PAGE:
2022 Legislative Session Wrap Up
Another year, another legislative session complete for us in Maryland! Maryland’s legislative session runs for just 90 days each year, between January and April, and ended this year on Monday 4/11. It was a busy legislative session full of lots of action on clean water, clean air, and environmental justice - and Clean Water Action members like you sent 3,000 emails to your delegates and senators in support of our priority legislation. Thank you for everything you do!
Here’s how our top clean water priorities fared:
Septic systems play an important role in protecting water quality, public health, and home values. Unfortunately, Maryland's approach to regulating them has created a situation where problematic systems fail, fixes are financially out of reach, and consumers (and the environment) are left to suffer the consequences. For years, we’ve been working with a team of stakeholders on a suite of bills to improve the state of septic systems in Maryland.
- HB318/S479, from Delegate Stein and Senator Hester, creates a regulatory board within the Maryland Department of the Environment to license and regulate the industry. After four years of working with various stakeholders on this concept, we’re thrilled to see this legislation pass! Read our testimony here.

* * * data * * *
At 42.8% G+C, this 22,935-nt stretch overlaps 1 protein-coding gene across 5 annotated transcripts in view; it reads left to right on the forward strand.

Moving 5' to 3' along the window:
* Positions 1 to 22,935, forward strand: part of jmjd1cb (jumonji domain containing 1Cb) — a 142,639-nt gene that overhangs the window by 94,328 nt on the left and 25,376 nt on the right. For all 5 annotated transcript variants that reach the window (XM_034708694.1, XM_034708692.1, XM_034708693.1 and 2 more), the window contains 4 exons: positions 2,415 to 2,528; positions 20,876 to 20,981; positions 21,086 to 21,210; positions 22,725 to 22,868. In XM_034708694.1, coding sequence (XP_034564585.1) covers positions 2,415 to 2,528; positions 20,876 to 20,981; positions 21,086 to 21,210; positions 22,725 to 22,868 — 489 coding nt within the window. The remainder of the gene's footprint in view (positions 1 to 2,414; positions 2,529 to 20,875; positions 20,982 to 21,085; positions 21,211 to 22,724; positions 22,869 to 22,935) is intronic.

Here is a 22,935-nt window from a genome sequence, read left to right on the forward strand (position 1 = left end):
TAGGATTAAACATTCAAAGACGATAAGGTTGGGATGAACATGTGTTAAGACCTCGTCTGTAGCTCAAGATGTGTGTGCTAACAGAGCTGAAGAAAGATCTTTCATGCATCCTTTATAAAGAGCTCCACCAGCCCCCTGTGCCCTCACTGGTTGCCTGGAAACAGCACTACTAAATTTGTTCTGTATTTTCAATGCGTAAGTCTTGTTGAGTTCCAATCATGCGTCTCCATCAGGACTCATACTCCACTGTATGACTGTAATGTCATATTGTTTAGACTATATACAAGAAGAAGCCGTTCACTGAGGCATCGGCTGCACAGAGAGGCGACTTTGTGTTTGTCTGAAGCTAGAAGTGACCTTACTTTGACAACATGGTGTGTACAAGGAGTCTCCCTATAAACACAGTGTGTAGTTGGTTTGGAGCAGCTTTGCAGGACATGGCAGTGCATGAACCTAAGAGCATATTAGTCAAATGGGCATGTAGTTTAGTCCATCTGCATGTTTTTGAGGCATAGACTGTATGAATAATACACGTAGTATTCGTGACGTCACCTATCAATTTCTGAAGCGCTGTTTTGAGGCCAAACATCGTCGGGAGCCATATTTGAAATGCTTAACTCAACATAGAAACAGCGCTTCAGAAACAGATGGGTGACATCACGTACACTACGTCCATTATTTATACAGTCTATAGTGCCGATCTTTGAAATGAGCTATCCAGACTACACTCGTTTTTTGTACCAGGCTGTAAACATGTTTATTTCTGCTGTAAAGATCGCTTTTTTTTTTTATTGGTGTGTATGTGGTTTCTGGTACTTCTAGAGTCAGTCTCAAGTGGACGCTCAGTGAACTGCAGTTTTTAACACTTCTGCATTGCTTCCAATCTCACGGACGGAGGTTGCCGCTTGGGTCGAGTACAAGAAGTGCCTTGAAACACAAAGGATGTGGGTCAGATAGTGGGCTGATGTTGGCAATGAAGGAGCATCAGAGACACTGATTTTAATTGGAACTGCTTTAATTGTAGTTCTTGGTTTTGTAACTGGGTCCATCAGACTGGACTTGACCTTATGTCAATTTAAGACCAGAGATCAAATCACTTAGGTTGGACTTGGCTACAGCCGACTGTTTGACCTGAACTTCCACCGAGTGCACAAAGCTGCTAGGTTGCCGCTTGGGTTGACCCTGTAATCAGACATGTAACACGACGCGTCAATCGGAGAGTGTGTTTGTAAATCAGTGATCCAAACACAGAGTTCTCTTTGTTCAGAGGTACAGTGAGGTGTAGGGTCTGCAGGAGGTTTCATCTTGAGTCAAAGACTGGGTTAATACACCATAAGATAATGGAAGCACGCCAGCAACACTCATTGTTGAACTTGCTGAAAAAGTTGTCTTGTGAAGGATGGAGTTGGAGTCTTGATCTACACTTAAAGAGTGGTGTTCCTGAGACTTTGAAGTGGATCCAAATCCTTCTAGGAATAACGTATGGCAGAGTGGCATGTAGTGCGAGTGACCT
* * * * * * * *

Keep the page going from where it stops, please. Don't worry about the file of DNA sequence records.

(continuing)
Composting and Zero Waste
We’ve been working for years to shift Maryland away from trash incineration, and one of the biggest climate champions in the waste sector is compost! A new report this month says that composting organic waste alone could cut methane emissions from solid waste by 78% by 2030. Here’s how three big bills on composting fared this year:
- HB150/SB124, from Delegate Charkoudian and Senator Hettleman, creates a state grant program for local schools and school systems to reduce wasted food, and compost what remains! This program builds on the successful volunteer-driven compost programs in schools all across Maryland, from Frederick to Ocean City. This bill passed, but without funding for the program; instead, it gives the state government and local school systems the opportunity to collaborate in seeking out federal funding. We’re glad to see the program moving forward, but disappointed the state did not invest in it this year; we’ll keep working to support school composting in the years ahead! Read our testimony here.
- HB566, from Delegate Boyce, required that newly-constructed schools be designed with sorting and separating trash in mind. In the schools that have started compost and waste diversion programs, the infrastructure has been made ad-hoc; dedicated, well-designed infrastructure will make a big difference. This bill passed with flying colors, unanimously in the Senate! Read our testimony here.
- HB0184/SB0229, from Delegate Shetty and Senator Gallion, would have allowed farmers to compost more food waste on their farms. Right now, farmers can use up to 40,000 square feet to compost waste generated on their farm and manure from off their farm, but if they want to incorporate food waste, they are restricted to 5,000 square feet. This bill would have simply put food scraps on the same 40,000-square-foot playing field as on-farm waste and manure, allowing farmers to incorporate food scraps into their existing compost operations: good for the farmer, and good for our communities. This bill passed the Senate unanimously, but was held up in the House - we’ll be back at it again next year. Read our testimony here.